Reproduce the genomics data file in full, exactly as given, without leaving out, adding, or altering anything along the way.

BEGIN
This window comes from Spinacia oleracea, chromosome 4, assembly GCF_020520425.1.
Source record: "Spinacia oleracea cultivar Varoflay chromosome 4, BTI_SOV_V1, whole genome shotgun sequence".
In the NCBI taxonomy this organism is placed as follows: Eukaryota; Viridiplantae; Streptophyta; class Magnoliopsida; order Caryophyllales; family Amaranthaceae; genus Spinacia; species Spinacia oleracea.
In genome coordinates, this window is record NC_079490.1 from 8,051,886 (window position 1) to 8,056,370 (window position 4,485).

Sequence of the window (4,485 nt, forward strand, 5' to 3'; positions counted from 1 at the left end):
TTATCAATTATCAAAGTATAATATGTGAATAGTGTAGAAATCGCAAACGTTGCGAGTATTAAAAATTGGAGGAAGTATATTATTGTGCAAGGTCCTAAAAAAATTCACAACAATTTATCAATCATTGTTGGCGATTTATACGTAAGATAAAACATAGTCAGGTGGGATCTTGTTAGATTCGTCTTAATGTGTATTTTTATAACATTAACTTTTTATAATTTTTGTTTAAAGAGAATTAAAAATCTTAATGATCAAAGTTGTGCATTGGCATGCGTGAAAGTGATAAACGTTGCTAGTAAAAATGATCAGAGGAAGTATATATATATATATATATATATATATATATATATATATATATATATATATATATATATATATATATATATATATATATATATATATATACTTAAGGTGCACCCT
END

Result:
This window comes from Spinacia oleracea, chromosome 4, assembly GCF_020520425.1.
Source record: "Spinacia oleracea cultivar Varoflay chromosome 4, BTI_SOV_V1, whole genome shotgun sequence".
In the NCBI taxonomy this organism is placed as follows: Eukaryota; Viridiplantae; Streptophyta; class Magnoliopsida; order Caryophyllales; family Amaranthaceae; genus Spinacia; species Spinacia oleracea.
In genome coordinates, this window is record NC_079490.1 from 8,051,886 (window position 1) to 8,056,370 (window position 4,485).

Sequence of the window (4,485 nt, forward strand, 5' to 3'; positions counted from 1 at the left end):
TTATCAATTATCAAAGTATAATATGTGAATAGTGTAGAAATCGCAAACGTTGCGAGTATTAAAAATTGGAGGAAGTATATTATTGTGCAAGGTCCTAAAAAAATTCACAACAATTTATCAATCATTGTTGGCGATTTATACGTAAGATAAAACATAGTCAGGTGGGATCTTGTTAGATTCGTCTTAATGTGTATTTTTATAACATTAACTTTTTATAATTTTTGTTTAAAGAGAATTAAAAATCTTAATGATCAAAGTTGTGCATTGGCATGCGTGAAAGTGATAAACGTTGCTAGTAAAAATGATCAGAGGAAGTATATATATATATATATATATATATATATATATATATATATATATATATATATATATATATATATATATATATATATATATATATATATACTTAAGGTGCACCCT